The big problem for me with Larry Crowne lies in the screenplay. Unlike Sorkin's script for Charlie Wilson's, where we know where and what Hanks' character is, in Larry Crowne even he doesn't seem to have much of a footing on it. Putting aside the obvious fact that a guy living by himself in a four bedroom, two and a half bath house may be a candidate for a call from Chris Hansen, Crowne seems to lack an identity through the movie. I get and understand the idea of him fully enveloping himself in a retail position post-military career, as many others have seemed to do. But when Larry goes through this transformation of sorts upon meeting Talia, it's really done more for (and to) hollow laughs than anything else. He doesn't seem to know why he's doing it, so why should I enjoy it? Looking across the aisle at Roberts, while she plays the neglected wife fairly effectively, it's done with such a lack of originality that I was surprised. One could plug in any other romcom performance Roberts has done into this one and not miss a beat whatsoever. Not helping matters is Cranston (a fine actor in his own right) being wasted as the stereotypical bad husband.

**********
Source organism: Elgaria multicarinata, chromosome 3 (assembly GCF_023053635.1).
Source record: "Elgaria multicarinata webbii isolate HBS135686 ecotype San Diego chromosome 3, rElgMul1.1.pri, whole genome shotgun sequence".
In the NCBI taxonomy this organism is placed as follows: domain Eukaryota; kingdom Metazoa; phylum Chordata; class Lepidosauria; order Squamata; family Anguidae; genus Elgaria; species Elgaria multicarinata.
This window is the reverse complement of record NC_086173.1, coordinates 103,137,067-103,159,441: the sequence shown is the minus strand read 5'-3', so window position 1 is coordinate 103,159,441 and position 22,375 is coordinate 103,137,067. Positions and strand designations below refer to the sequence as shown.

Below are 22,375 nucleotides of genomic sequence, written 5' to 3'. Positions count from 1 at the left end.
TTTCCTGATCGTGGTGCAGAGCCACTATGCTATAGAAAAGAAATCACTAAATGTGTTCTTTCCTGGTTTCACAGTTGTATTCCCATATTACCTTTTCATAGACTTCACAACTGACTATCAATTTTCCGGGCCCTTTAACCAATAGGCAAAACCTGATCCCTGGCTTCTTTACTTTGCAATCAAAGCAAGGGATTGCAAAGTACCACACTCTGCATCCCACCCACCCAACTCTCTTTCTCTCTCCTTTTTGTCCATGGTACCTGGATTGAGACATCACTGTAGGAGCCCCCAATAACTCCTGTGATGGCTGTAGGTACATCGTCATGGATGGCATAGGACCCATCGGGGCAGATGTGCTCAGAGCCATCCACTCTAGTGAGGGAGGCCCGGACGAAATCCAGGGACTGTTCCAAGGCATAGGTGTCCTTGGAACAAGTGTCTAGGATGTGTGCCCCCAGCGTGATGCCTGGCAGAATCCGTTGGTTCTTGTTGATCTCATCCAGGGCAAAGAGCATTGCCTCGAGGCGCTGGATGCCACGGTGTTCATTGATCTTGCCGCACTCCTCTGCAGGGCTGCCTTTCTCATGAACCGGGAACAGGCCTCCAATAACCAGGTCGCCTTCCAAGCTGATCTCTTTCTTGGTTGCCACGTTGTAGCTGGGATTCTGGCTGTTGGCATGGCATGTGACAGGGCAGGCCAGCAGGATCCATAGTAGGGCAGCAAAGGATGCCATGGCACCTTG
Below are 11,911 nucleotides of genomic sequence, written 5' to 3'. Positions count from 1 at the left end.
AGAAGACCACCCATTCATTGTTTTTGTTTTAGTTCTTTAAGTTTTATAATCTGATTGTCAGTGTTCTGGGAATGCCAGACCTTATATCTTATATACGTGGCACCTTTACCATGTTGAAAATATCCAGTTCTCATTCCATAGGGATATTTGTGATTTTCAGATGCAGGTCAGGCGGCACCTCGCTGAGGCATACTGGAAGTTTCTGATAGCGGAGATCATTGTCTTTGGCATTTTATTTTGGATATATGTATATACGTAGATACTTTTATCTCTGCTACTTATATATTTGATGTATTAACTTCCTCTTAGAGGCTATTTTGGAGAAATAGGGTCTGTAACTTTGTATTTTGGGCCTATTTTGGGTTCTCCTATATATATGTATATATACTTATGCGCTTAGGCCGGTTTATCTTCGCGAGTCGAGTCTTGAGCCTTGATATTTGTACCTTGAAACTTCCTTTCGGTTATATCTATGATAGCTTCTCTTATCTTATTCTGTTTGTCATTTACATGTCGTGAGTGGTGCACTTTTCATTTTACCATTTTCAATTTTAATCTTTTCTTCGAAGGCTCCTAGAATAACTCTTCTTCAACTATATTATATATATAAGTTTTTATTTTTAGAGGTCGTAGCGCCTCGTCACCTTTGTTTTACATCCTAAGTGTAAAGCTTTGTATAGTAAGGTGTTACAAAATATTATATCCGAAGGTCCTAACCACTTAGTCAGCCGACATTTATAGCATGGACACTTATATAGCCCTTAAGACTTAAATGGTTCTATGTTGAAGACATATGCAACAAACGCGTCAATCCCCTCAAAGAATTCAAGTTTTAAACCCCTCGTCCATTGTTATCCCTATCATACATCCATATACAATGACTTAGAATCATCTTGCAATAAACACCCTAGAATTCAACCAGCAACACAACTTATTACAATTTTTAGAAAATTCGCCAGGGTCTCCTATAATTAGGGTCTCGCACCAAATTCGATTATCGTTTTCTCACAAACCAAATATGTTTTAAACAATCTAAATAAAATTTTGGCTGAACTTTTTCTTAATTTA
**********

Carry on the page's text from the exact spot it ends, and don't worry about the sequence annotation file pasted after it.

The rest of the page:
And since we're on that topic, the casting of many of the people in this film falls under that category, with the exception of Wilmer Valderrama (That '70s Show), where you're saying "What the hell?" Actors like Cedric the Entertainer, Taraji P. Henson and Rob Riggle are talented and funny individuals in their own right, but they simply aren't given enough time to showcase their wares in a film that is barely 90 minutes long before the end credits roll. So we're left to watch Hanks and Roberts' interactions on screen, which lack a passion and enthusiasm for Vardalos' material when you contrast it to Sorkin's. To circle back to something I asked earlier (and touching on a larger point that's remained true in my mind), if the people who you're supposed to suspend disbelief for don't have a vested interest in it, why should you?